Broadband is pivotal
Although the words "fiber," "optics" and "lightwave" are nowhere to be found in the 50,000-word Telecommunications Act of 1996, the word "broadband" appears one time under Title VII--Miscellaneous Provisions, Section 706 (Advanced Telecommunications Incentives), Paragraph (c) on Definitions.
The associated paragraph reads, "For purposes of this subsection: (1) Advanced telecommunications capability--The term "advanced telecommunication capability" is defined, without regard to any transmission media or technology, as high-speed, switched, broadband telecommunications capability that enables users to originate and receive high-quality voice, data, graphics and video telecommunications using any technology."
The federal government tries to avoid officially endorsing a particular communications technology by using the words "any technology." But as Stephen Brown, Regulatory and Policy Update columnist for Lightwave, argues, "The appearance of a broadband reference in the law`s miscellaneous provisions downplays the importance of fiber-optic technology. Everyone associated with high-quality voice, data, graphics and video communications immediately equates high-speed, switched broadband telecommunications with fiber-optic technology."
Apparently, the Congress was not properly informed. That is surprising because both President Clinton and Vice President Gore have often been quoted in both the commercial and trade press (including Lightwave) for several years on the specific merits of fiber-optic networks.
Whereas the law deliberately omits the word "fiber," it has sprinkled the word "wireless" throughout several sections. As Brown points out (see page 32), the law`s language is heavily tilted to personal wireless service facilities. He meticulously notes that the word "wireless" is used 13 times. The word "wireline" appears 10 times, without a definition.
The extensive technical advantages of fiber-optic broadband communications over copper wireline and wireless networks are well-known to Lightwave`s readers. Suffice it to say that fiber can optically transport virtually unlimited interactive voice, video, data and imaging communications. On the other hand, wireless technology is noninteractive, broadcast-based, environmentally constricted and informationally restricted.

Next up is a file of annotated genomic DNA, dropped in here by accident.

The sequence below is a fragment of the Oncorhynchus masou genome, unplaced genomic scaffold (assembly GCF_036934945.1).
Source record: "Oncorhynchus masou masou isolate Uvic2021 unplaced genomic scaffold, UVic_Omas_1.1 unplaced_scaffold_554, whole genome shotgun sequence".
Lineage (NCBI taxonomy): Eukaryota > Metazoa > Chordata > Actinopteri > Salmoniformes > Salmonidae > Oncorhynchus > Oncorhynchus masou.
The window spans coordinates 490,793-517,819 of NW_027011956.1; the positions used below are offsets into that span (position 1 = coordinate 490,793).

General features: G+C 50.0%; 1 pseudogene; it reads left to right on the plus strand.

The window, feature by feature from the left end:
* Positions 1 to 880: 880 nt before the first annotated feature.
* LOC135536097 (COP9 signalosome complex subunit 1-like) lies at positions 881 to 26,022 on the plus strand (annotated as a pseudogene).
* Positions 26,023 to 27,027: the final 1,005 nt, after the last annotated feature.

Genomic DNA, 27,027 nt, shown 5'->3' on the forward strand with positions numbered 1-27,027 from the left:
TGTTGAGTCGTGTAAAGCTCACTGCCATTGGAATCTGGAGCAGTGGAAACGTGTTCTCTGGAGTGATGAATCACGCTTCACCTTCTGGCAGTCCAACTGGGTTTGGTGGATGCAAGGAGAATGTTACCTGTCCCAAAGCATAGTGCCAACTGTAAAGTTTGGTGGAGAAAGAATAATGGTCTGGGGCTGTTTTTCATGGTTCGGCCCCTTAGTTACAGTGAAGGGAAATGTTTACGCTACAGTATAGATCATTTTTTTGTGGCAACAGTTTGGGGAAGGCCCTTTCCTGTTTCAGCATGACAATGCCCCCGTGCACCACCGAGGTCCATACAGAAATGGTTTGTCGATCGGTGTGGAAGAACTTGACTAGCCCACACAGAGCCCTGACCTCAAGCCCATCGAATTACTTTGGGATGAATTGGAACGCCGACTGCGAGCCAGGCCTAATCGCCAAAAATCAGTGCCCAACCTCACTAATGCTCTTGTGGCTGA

In promoting fiber, though, the lightwave industry has been lax in educating the public, the communications industry and the federal government about the economic, operational and installation advantages of broadband fiber.
One way to more effectively market broadband fiber has been presented by Bruce L. Egan, executive vice president at Indetec International, an information decision technologies consultancy in Jackson, WY. He suggests that the fiber optics community should jump all over the word "broadband," as referenced in the Telecom Act, and define it for all interested parties, including the lawmakers in Washington. In a special session on the Telecommunications Act at the OFC `96 conference recently held in San Jose, Egan said that "broadband" represented an opportunity to lobby for a megabit standard that would affirm fiber`s capabilities.
Proving the case for fiber-optic broadband communications is this month`s Special Report section (see page 37), with several articles that appropriately focus on "Broadband Equipment and Networks." The articles present insight on the impact of the Telecom Act. For example, in one article, Koslowsky and Boatwright of Northern Telecom Ltd. state that passage of the telecommunications bill means open competition in the local and long-distance telephony markets, and that network providers must, therefore, strive to upgrade their fiber-optic broadband communications networks.
In another article, Broadband Technologies` Don McCullough maintains that upgrading the wireline network with fiber is imperative if telephone companies are to compete over the long term with upgraded broadband coaxial-cable networks. Similarly, William Martin of ADC Telecommunications Inc. contends that customer demands for high-speed digital service applications are forcing equipment and product suppliers into partnerships to structure fiber-optic broadband networks using asynchronous transfer mode and synchronous optical network technologies. The remaining articles cover a customer-centric approach to future fiber-optic networks that could more easily handle new broadband services.
In short, fiber-optic broadband network technology represents an important methodology for effectively unlocking the convergence potential of voice, video and data communications. To support that goal, Lightwave is planning to cover in more detail the continuing impact of the Telecom Act on fiber-optic technology, applications and products, starting with this "broadband" issue. Look for the special "Telecom" icon that will spotlight news and feature articles that deal with Tele com mun ications Act issues.